Home > UWB Innovation Forum > Reflecting on the First Annual UW Bothell Innovation Forum

Reflecting on the First Annual UW Bothell Innovation Forum

March 2, 2012

Now that the first annual Innovation Forum is behind us, I sat down one morning after the dust had settled and tried to boil down what I had taken away from the whole experience.  The first feeling I have is appreciation for the amazing work done by the planning committee: Dinah Aldrich, Melissa Arias, Peggy Brown, Ann Cox, Lauren Dun, Gray Kochhar-Lindgren, Mat Lam, and Linda Taylor.  They were a dream team and a joy to work with.  The credit for such a marvelous event belongs to them.  The second feeling is gratitude for the community of staff, faculty, and students that together make up this wonderful campus, many of whom contributed their expertise and energy to exploring innovation in all its manifestations.  Thank you!

Then I thought of a stunningly un-innovative way of condensing my own take-aways from this past year of reading and listening into a short frame: a top-ten list of what organizations might do to foster innovation.  So here it is:

  1. Cultivate the margins.  Big innovation usually occurs on the margins, not in the mainstream, which is already conventional.  That’s why people who seek status and prestige—i.e., most of the human race!—are unlikely to be truly innovative, because status by definition is a function of the mainstream.  It’s also why truly innovative folks are often not recognized until late in life or after their death, when their innovations have become mainstream.  There is a paradox buried in there somewhere (see #8 below).
  2. Cultivate a tolerance for the right kind of failure.  Innovation requires risk, and risk requires failure.  But bureaucracies have a low tolerance for failure—the larger the bureaucracy, the lower the tolerance.  That’s why people break away from existing organizations and start their own companies—the existing organization did not tolerate risk.  It’s all about entrepreneurship, in a way.
  3. Cultivate the right kind of competition.  Competitive people tend to be conformist—the more competitive, the more conformist.  This is because they play by the rules of the game in which they are competing.  Creative people invent whole new games, with new rules (which “competitive” people immediately start playing by!).  Again, see #8 below.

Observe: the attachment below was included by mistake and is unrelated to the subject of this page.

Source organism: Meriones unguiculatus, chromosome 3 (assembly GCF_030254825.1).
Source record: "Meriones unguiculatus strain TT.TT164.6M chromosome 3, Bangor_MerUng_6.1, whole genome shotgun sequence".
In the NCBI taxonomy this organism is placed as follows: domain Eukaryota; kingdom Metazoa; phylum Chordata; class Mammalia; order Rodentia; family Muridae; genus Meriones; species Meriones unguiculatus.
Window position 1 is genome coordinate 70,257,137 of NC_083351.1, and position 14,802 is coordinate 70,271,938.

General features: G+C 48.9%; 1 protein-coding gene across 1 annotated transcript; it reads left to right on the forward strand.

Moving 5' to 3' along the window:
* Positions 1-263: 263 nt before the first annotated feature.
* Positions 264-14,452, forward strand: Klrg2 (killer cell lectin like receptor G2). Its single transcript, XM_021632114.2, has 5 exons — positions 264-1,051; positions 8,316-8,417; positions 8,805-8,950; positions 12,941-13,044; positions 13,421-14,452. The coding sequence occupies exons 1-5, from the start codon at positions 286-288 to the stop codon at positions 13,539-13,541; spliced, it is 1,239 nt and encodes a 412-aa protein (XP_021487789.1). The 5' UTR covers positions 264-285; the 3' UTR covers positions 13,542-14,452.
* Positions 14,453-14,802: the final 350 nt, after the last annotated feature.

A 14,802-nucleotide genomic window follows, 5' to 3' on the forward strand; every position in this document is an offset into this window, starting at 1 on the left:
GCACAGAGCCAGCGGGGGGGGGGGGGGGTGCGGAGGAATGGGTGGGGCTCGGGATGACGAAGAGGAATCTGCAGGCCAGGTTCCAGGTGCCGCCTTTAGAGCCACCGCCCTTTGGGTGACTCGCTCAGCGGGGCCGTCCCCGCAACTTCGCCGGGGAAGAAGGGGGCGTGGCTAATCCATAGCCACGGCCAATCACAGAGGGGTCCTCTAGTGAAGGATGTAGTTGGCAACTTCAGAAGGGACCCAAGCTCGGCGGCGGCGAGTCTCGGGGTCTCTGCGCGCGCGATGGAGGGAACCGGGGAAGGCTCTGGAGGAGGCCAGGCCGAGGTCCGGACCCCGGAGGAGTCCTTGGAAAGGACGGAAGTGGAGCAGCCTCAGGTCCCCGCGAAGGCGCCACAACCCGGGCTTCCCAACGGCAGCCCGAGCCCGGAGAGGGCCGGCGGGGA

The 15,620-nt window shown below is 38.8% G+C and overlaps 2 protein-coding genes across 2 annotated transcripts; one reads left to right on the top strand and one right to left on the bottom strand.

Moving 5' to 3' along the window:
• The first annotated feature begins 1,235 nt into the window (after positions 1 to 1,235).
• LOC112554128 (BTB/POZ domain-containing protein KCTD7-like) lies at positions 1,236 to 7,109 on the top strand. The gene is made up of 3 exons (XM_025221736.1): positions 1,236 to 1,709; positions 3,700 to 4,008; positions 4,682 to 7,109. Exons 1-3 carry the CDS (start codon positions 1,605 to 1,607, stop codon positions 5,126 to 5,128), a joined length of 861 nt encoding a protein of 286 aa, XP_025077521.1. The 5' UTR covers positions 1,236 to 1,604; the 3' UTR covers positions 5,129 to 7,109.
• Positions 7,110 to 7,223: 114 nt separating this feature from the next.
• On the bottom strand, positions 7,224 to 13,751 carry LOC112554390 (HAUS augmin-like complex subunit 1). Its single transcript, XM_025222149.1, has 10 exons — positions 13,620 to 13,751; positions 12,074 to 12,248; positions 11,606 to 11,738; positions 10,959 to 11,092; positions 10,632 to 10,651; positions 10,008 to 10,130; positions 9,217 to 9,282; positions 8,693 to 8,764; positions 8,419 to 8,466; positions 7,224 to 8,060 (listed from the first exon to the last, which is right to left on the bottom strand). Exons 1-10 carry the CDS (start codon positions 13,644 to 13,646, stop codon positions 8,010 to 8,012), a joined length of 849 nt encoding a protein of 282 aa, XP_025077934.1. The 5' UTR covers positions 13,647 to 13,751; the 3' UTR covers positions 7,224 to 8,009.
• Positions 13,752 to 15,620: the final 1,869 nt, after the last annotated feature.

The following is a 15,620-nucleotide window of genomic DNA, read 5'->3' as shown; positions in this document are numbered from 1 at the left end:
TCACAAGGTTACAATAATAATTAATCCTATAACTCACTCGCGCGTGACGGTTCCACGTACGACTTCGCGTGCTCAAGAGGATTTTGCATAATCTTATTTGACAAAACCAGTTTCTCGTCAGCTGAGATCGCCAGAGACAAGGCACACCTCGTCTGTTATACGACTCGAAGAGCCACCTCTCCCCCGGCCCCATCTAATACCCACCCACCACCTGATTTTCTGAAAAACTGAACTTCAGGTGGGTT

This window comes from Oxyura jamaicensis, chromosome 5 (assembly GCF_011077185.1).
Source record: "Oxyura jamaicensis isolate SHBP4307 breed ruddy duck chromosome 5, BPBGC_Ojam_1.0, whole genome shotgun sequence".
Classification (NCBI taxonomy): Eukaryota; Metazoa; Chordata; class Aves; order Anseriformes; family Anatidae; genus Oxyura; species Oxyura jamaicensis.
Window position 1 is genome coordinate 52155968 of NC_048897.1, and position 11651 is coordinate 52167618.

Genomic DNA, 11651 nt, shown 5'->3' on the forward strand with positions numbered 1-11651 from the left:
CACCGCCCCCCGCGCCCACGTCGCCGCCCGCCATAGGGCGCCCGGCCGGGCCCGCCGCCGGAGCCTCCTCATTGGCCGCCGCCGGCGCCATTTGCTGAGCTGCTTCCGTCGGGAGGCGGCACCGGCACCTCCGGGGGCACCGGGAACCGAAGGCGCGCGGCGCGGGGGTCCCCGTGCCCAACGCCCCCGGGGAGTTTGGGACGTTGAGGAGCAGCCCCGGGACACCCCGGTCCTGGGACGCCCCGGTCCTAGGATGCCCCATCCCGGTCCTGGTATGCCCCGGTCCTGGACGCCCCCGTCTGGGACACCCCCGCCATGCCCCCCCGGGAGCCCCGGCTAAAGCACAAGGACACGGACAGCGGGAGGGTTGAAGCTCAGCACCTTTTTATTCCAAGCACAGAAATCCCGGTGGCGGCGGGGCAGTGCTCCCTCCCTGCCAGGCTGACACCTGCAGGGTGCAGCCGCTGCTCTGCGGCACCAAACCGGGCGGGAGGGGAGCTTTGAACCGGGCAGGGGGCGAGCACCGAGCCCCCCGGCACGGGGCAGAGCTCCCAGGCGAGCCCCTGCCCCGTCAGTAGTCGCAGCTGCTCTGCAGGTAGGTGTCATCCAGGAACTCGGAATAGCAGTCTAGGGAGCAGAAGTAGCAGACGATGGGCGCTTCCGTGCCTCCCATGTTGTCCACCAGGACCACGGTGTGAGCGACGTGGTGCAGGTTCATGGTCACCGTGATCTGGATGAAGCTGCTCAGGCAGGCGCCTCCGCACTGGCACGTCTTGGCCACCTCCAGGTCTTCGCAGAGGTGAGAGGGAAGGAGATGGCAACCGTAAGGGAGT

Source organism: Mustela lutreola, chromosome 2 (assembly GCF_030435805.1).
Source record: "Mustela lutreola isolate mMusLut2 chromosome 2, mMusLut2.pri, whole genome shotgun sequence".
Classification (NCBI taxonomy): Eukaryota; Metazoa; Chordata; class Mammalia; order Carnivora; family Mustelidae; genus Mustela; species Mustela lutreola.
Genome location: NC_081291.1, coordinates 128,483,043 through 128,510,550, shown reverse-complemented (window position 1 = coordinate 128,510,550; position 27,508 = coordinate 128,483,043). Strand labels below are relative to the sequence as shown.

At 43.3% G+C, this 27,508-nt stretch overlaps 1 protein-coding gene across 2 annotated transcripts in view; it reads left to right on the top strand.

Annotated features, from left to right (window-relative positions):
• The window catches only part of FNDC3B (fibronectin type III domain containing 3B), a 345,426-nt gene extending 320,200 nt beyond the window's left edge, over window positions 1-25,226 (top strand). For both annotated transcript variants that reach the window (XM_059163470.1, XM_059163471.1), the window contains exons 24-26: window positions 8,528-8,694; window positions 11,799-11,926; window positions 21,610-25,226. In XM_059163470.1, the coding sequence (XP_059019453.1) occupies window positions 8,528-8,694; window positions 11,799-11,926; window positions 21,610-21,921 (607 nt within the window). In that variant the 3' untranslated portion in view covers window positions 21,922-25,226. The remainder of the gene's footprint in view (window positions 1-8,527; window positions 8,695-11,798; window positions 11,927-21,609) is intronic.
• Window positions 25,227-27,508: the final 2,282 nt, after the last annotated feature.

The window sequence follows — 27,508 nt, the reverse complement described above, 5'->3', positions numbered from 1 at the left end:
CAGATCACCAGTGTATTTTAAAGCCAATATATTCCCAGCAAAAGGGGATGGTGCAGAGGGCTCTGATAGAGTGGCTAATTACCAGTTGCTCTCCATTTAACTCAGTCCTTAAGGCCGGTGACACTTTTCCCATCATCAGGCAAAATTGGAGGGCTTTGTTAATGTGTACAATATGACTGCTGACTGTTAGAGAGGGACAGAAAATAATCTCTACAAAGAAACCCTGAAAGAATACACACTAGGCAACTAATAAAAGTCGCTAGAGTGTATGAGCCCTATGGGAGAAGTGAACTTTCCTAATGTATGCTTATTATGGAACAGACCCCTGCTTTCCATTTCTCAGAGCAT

4. Cultivate private support.  Innovation requires private sources of funding.  Public sources of funding, for perfectly valid reasons, demand accountability, the standards for which tend to be bureaucratic (see #2 above).
  5. Cultivate passion.  Innovation is emotional.  It is fired by passion and intense curiosity and joy (and not a desire for status or prestige—see #1 above).  It employs reason but the motive source is emotion.  This has many levels of meaning and application, implying that emotional intelligence and rational intelligence are linked and mutually reinforcing.  The key is balance.  This rule means that organizations—like many law firms and some universities—which demand their employees sell their soul to the organization may flourish in the short run, but will invariably lose in the long run by squeezing the joy out of work.
  6. Cultivate smallness.  Large size inhibits innovation by separating people into specialties that fail to communicate and exchange ideas.  Bigness also brings bureaucracy—once again invoking #2 above.
  7. Cultivate conversation and good food.  Innovation is a function of chance encounters and frequent conversations and integrated teamwork, not isolation (though it also requires solitude—see #8 below!).  Mix people up—don’t cluster offices by disciplines.  Build buildings where restrooms, coffee, food, mail, and books are all in a central atrium/forum so people bump into each other.  Food areas should have small round tables that foster integrated conversations.  Walls should be written on.  Walls should be moveable.  Pedestrians should take precedence over cars.  People should be encouraged to sit outside as much as possible.
  8. Cultivate an appreciation for paradox and contradiction, because it is stumbling over the loose pebbles of paradox that upsets our equilibrium and sends us off in new directions of understanding.
  9. Cultivate diversity in all its various meanings, including ways of thinking and learning, cultural background, individual talents.  Diversity stimulates creativity by offering radically different ways of looking at a problem.  But it is also true (#8 again!) that too much diversity undermines integration.  By the same token, cultivate integration, but not too much.  Integration fosters common purpose, shared resources, fruitful interaction, but too much integration undermines diversity and autonomy.  It’s all about balance.
  10. Marry theory and practice, learning and experience, life and thought, knowledge and action, the abstract and the tangible.  They are complementary, each finding meaning and fullness only in dynamic, interactive relation to the other.  Think like Mom Nature (#2 above): Diversify, Select, Amplify.  Balance in all things.
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